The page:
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By Verne Harnish
At 28 years old, FMI, a full-service contract manufacturing and product formulation firm in Allentown, Pa., is scaling at a clip. FMI, founded by P&G veteran Kevin Rhodes, serves makers of products such as air fresheners, laundry detergent and shampoo, many of whom are entrepreneurs. It saw 29.2% revenue growth each year from 2014 to 2020 and, with more than $25 million in annual revenue, now employs 148 people, including 28 new hires who came on board in February.
“Not coincidentally, we made a commitment to the Scaling Up methodology in late 2013,” says Rhodes. “The Rockefeller Habits and Scaling Up are a principal reason for our success, and we are poised for even faster growth this year and in the future.”
Rhodes first learned about what is now called the Scaling Up operating system when he read my book Mastering the Rockefeller Habits nearly 20 years ago. At that time, he completed the One-Page Strategic Plan for the first time. In 2019, he attended his first Scaling Up CEO Boot Camp to deepen his knowledge. The boot camp was a gift from his wife and business partner, Sheryl Rhodes. “She took me out to dinner and gave me a signed copy of Scaling Up: Rockefeller Habits 2.0,” he recalls. “I opened it and there was a note from Verne saying, ‘See you at boot camp.’” After the boot camp, Rhodes hired Scaling Up Certified Coach Greg Eisen to offer guidance on using the system.
Determined to keep the company’s growth streak going, Rhodes is getting ready to attend his third boot camp in June. Here is how he has used the Scaling Up operating system to scale the company.
Getting clear on Core Values
Working with Eisen, Rhodes and his leadership team drafted an up-to-date list of six Core Values that were in sync with where they wanted to take the company. These included, “We are relentless and thoughtful to find the solution,” and “We always do right—even when it’s hard.” The company also set a core Purpose of inspiring everyone it worked with.
To make sure the team was aligned around these values, the company created a series of half-hour videos featuring stories about each value and rolled them out over a week. FMI now shares the videos with new hires.
FMI also implemented the Topgrading methodology in its hiring process. “We are specifically looking for people who match our Core Values,” Rhodes says. For instance, to find hires who embody the value “We are the customer’s eyes”—and truly look out for the interests of the companies who put their labels on the products it makes—interviewers ask, “In your previous positions, can you give us an example or two of when you think you were the customer’s eyes?”
Setting a bold BHAG
Rhodes and his team also set an ambitious BHAG for 2035: “We will have an FMI manufactured product in every household in the world that buys prestige products by 2035.” To support the BHAG, they have set quarterly priorities to improve the business. “The one right now is to be able to ship within 24 hours of a customer’s request,” says Rhodes.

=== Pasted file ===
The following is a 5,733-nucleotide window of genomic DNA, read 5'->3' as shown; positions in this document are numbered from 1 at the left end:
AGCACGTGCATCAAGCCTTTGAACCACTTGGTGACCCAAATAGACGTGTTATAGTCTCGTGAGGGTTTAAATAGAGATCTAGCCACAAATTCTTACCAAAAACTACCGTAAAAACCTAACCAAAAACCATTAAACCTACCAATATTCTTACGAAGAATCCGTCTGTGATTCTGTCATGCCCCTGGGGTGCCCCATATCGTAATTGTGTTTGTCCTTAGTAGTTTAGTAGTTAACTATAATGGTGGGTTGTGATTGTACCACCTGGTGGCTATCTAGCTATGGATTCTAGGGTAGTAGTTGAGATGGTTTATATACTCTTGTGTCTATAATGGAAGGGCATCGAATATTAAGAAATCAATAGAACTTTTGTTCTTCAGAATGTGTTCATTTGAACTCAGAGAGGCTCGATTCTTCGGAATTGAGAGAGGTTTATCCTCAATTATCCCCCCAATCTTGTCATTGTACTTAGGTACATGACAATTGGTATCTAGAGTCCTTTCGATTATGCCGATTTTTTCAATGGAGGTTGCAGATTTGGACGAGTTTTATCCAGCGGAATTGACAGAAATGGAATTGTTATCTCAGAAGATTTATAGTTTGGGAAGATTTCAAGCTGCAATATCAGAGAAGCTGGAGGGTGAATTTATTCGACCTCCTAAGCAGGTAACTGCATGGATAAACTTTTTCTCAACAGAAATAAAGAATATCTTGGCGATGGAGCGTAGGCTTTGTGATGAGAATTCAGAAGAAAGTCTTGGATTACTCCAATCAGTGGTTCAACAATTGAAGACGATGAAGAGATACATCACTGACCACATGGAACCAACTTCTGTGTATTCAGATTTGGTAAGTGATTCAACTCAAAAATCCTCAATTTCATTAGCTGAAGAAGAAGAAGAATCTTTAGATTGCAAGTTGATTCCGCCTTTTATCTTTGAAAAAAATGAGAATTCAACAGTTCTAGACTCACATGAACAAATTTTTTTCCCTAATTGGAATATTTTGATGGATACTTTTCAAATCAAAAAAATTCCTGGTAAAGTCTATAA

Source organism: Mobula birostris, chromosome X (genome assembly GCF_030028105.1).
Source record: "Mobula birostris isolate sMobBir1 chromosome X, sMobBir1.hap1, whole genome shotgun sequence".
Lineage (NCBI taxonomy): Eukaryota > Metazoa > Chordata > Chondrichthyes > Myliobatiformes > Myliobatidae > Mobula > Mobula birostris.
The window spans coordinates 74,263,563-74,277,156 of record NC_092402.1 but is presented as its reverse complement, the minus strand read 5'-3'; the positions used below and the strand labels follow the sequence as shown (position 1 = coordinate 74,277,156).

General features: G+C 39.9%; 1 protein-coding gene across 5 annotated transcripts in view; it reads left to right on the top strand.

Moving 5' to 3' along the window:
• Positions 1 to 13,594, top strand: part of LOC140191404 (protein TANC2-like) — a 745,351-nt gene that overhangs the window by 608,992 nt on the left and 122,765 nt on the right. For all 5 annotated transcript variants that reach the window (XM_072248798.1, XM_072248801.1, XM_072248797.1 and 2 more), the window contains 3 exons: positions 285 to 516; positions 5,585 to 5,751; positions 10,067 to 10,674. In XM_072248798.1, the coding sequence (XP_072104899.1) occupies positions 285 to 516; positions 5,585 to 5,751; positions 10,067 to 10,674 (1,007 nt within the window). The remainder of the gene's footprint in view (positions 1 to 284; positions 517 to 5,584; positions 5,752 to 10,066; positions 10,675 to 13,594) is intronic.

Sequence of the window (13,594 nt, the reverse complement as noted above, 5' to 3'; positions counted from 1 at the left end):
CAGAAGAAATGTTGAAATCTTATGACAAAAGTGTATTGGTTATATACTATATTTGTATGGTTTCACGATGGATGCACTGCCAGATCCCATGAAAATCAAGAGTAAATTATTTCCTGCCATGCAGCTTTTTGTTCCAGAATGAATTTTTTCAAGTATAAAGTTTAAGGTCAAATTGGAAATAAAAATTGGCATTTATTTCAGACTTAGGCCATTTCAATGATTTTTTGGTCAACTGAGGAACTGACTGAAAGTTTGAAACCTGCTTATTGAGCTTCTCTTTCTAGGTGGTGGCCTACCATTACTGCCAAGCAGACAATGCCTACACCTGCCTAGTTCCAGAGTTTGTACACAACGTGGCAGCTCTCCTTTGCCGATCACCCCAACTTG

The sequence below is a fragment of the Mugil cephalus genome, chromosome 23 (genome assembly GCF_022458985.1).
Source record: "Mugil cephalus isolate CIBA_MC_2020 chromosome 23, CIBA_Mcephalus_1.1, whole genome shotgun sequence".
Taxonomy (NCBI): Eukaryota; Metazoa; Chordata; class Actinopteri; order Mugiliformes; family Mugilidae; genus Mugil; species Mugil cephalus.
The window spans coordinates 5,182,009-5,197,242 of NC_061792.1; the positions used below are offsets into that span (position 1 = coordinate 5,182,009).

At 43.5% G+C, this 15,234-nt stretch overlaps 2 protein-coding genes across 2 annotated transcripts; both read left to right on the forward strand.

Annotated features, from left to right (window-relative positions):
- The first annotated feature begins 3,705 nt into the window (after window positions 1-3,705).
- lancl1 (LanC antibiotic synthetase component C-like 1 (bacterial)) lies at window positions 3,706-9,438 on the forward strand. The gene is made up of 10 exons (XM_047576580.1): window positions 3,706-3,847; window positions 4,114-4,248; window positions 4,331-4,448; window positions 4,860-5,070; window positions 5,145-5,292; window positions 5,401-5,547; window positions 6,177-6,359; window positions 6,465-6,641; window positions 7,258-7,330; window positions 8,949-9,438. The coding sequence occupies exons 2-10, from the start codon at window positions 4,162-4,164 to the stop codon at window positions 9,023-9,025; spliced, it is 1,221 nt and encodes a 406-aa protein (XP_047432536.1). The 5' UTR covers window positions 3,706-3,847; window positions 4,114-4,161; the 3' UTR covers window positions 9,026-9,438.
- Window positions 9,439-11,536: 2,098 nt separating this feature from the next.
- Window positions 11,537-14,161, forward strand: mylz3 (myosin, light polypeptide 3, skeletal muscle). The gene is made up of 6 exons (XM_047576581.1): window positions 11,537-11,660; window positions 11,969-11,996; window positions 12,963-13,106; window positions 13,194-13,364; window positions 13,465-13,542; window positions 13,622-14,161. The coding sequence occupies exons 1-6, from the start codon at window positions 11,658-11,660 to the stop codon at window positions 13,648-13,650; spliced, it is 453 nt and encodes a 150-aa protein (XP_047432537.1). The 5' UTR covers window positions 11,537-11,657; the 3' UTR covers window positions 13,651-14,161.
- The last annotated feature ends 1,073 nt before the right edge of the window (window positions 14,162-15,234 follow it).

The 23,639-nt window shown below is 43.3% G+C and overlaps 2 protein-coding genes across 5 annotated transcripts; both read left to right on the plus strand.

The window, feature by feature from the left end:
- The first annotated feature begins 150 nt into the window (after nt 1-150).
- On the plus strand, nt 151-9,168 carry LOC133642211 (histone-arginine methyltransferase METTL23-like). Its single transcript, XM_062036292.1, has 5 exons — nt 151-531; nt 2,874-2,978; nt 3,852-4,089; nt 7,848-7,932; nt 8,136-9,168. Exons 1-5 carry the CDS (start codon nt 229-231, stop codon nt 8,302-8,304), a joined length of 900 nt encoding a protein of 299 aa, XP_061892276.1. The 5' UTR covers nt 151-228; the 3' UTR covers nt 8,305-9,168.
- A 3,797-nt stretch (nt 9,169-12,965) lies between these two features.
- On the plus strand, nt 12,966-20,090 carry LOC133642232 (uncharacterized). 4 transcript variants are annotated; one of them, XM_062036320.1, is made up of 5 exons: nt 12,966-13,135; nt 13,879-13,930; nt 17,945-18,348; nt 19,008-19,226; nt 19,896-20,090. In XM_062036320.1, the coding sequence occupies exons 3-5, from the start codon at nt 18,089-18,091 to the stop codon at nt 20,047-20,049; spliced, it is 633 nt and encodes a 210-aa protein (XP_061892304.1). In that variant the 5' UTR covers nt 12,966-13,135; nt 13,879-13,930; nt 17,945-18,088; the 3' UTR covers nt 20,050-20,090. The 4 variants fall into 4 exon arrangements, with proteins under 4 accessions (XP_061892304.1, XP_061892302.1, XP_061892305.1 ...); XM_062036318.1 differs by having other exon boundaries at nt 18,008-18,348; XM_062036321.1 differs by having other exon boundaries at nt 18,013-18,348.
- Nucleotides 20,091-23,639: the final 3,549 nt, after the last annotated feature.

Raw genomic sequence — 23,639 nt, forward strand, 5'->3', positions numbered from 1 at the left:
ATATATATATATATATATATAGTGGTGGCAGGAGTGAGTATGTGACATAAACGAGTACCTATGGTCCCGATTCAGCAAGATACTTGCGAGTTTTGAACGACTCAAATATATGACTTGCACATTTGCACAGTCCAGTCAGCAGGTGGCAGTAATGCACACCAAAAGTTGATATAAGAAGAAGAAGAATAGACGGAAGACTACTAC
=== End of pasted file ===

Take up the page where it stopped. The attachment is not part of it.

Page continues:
FMI keeps everyone aligned around quarterly goals through its meeting rhythms. Every employee attends a daily huddle. There are also bi-weekly, all-company meetings, which FMI records. “That’s where we update people on our quarterly priorities and all that is going on,” says Rhodes.
Embracing the core customer
Currently, Rhodes and his team have been working with Eisen to get clearer on who their core customer is, so they can target their attention more effectively. “Generally speaking, we’re going after people that have an appetite for growth and expertise in formulations, marketing or distribution channels for personal care and home care products,” Rhodes says.
To keep core customers happy, FMI’s team has been working on flowcharting the company’s processes in shipping and other areas of its operations. The goal is eliminating unnecessary steps and documenting what needs to be done, so it is easier for new hires to learn. Formalizing each process has become essential as the team has grown.
“There was a lot of informal tribal knowledge when there were a lot fewer employees,” says Rhodes. “We knew what was going on throughout the business when we were smaller. We had one shift. Now we’re a three-shift operation. There’s too much information, and none of us can have a handle on the whole thing anymore.”
Building a better banking relationship
The Scaling Up operating system has also helped FMI achieve its goals regarding Cash. When Rhodes decided it was time to switch to a bigger bank, he shared the One Page Strategic Plan with the banker he met. The bank was impressed that the company had the plan and was intentional about growth, he recalls. Result: “They tripled our credit line,” says Rhodes.
With all of the right pieces in place for growth, Rhodes wants to expand FMI’s role in serving his customers and to take on as much of their supply chain as they want to outsource. “We consider ourselves partners with our customers,” he says. “They consider us partners in their business.”
As part of that partnership, Rhodes is determined to help his customers achieve their own growth goals. “My passion is turning even more toward really helping our customers in a much broader sense than just making and filling bottles for them,” he says.
To that end, he purchased a ticket to a Scaling Up summit during the pandemic for 20 customers. The more they use the Scaling Up system, the healthier their companies will be, he reckons.
“I know it works,” says Rhodes. “Using the methodology is an absolute key to our growth and success over the last seven years.”